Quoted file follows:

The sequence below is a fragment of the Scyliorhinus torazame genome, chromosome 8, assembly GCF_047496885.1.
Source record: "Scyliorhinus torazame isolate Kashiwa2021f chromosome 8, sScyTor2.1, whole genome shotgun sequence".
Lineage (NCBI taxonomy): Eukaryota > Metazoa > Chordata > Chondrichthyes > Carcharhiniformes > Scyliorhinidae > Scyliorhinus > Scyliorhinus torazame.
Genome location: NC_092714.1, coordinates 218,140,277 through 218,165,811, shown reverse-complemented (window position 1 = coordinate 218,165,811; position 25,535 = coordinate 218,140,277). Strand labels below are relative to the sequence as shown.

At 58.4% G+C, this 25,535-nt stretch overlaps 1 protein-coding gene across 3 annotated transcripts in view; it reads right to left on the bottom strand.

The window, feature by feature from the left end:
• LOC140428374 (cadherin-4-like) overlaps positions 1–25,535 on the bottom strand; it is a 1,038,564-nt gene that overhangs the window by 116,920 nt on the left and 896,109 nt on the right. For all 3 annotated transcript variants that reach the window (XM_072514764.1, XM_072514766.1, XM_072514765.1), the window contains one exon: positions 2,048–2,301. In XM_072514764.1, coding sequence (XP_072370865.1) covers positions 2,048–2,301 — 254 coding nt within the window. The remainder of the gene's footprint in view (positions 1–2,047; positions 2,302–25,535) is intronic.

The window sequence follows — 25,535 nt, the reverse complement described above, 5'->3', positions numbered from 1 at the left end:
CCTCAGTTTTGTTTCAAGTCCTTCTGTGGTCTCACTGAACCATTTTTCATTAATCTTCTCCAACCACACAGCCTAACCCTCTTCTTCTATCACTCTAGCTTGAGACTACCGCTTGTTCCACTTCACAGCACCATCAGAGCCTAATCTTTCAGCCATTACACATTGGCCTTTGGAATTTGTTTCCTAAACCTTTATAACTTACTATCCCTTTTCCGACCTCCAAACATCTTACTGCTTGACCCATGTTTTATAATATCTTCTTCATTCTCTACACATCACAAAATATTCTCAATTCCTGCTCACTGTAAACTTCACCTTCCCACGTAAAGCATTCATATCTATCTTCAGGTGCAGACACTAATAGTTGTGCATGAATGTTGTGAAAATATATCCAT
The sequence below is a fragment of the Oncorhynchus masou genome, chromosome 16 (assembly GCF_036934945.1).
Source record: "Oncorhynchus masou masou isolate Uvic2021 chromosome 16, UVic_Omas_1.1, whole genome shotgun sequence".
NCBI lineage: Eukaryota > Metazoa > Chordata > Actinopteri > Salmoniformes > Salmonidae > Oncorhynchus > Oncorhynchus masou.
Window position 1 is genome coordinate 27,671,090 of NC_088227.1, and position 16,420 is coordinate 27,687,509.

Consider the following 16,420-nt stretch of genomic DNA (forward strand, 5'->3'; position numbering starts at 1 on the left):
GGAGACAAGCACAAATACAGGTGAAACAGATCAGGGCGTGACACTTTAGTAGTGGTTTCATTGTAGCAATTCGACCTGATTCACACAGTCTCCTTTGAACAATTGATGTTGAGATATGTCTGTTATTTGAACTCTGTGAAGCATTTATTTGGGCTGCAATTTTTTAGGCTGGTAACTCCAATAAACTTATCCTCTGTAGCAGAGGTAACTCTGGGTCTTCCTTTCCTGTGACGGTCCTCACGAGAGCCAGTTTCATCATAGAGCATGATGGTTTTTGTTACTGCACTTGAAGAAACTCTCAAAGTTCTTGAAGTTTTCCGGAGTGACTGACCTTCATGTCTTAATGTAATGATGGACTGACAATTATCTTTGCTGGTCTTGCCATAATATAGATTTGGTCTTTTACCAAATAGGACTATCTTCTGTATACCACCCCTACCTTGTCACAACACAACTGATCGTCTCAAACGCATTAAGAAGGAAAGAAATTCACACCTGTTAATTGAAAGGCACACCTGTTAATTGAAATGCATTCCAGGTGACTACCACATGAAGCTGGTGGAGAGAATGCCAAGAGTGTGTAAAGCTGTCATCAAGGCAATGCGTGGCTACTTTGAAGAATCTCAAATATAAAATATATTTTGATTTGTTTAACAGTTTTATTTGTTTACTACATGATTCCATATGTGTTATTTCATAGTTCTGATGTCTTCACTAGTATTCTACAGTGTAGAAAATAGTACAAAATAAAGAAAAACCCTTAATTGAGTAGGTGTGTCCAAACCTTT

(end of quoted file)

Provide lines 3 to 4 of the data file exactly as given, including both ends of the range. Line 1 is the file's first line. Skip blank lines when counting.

Lineage (NCBI taxonomy): Eukaryota > Metazoa > Chordata > Chondrichthyes > Carcharhiniformes > Scyliorhinidae > Scyliorhinus > Scyliorhinus torazame.
Genome location: NC_092714.1, coordinates 218,140,277 through 218,165,811, shown reverse-complemented (window position 1 = coordinate 218,165,811; position 25,535 = coordinate 218,140,277). Strand labels below are relative to the sequence as shown.